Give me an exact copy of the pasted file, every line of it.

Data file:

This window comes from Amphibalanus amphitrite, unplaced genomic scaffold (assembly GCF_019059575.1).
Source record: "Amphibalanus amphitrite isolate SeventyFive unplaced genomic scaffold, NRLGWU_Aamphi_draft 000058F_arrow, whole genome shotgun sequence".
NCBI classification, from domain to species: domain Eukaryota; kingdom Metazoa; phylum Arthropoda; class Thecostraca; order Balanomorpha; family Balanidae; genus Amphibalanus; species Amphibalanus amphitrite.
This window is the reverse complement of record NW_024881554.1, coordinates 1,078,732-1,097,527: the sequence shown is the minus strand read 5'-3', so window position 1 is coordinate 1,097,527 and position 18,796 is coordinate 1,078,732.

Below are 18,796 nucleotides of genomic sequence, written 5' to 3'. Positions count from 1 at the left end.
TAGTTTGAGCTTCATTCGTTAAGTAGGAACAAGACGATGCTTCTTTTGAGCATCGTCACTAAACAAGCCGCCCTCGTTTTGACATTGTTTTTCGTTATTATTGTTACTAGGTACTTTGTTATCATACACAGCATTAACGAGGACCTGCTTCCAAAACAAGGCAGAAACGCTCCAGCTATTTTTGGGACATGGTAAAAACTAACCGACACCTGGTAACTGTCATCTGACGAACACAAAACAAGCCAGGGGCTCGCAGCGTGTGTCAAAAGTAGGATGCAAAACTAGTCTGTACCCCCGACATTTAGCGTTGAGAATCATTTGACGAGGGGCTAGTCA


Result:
This window comes from Amphibalanus amphitrite, unplaced genomic scaffold (assembly GCF_019059575.1).
Source record: "Amphibalanus amphitrite isolate SeventyFive unplaced genomic scaffold, NRLGWU_Aamphi_draft 000058F_arrow, whole genome shotgun sequence".
NCBI classification, from domain to species: domain Eukaryota; kingdom Metazoa; phylum Arthropoda; class Thecostraca; order Balanomorpha; family Balanidae; genus Amphibalanus; species Amphibalanus amphitrite.
This window is the reverse complement of record NW_024881554.1, coordinates 1,078,732-1,097,527: the sequence shown is the minus strand read 5'-3', so window position 1 is coordinate 1,097,527 and position 18,796 is coordinate 1,078,732.

Below are 18,796 nucleotides of genomic sequence, written 5' to 3'. Positions count from 1 at the left end.
TAGTTTGAGCTTCATTCGTTAAGTAGGAACAAGACGATGCTTCTTTTGAGCATCGTCACTAAACAAGCCGCCCTCGTTTTGACATTGTTTTTCGTTATTATTGTTACTAGGTACTTTGTTATCATACACAGCATTAACGAGGACCTGCTTCCAAAACAAGGCAGAAACGCTCCAGCTATTTTTGGGACATGGTAAAAACTAACCGACACCTGGTAACTGTCATCTGACGAACACAAAACAAGCCAGGGGCTCGCAGCGTGTGTCAAAAGTAGGATGCAAAACTAGTCTGTACCCCCGACATTTAGCGTTGAGAATCATTTGACGAGGGGCTAGTCA